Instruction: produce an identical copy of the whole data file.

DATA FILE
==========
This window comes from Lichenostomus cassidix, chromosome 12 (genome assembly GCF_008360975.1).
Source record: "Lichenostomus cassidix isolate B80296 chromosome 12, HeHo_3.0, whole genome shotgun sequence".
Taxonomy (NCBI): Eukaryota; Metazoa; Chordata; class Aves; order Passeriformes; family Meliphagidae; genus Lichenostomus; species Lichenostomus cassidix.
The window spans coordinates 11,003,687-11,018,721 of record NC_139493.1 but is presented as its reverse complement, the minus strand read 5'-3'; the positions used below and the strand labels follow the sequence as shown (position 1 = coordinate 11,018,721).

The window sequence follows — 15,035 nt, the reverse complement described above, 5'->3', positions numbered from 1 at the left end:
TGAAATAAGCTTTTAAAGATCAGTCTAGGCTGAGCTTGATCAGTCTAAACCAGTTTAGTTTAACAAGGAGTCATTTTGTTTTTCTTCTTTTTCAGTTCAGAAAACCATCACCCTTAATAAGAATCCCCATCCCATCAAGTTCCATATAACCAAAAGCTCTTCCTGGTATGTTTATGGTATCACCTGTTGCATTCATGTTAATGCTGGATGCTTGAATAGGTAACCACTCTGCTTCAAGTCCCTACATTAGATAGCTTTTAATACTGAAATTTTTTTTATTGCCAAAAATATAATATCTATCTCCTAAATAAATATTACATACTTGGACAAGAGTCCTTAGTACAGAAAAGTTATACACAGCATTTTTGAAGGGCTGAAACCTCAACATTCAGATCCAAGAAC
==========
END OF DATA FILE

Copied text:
This window comes from Lichenostomus cassidix, chromosome 12 (genome assembly GCF_008360975.1).
Source record: "Lichenostomus cassidix isolate B80296 chromosome 12, HeHo_3.0, whole genome shotgun sequence".
Taxonomy (NCBI): Eukaryota; Metazoa; Chordata; class Aves; order Passeriformes; family Meliphagidae; genus Lichenostomus; species Lichenostomus cassidix.
The window spans coordinates 11,003,687-11,018,721 of record NC_139493.1 but is presented as its reverse complement, the minus strand read 5'-3'; the positions used below and the strand labels follow the sequence as shown (position 1 = coordinate 11,018,721).

The window sequence follows — 15,035 nt, the reverse complement described above, 5'->3', positions numbered from 1 at the left end:
TGAAATAAGCTTTTAAAGATCAGTCTAGGCTGAGCTTGATCAGTCTAAACCAGTTTAGTTTAACAAGGAGTCATTTTGTTTTTCTTCTTTTTCAGTTCAGAAAACCATCACCCTTAATAAGAATCCCCATCCCATCAAGTTCCATATAACCAAAAGCTCTTCCTGGTATGTTTATGGTATCACCTGTTGCATTCATGTTAATGCTGGATGCTTGAATAGGTAACCACTCTGCTTCAAGTCCCTACATTAGATAGCTTTTAATACTGAAATTTTTTTTATTGCCAAAAATATAATATCTATCTCCTAAATAAATATTACATACTTGGACAAGAGTCCTTAGTACAGAAAAGTTATACACAGCATTTTTGAAGGGCTGAAACCTCAACATTCAGATCCAAGAAC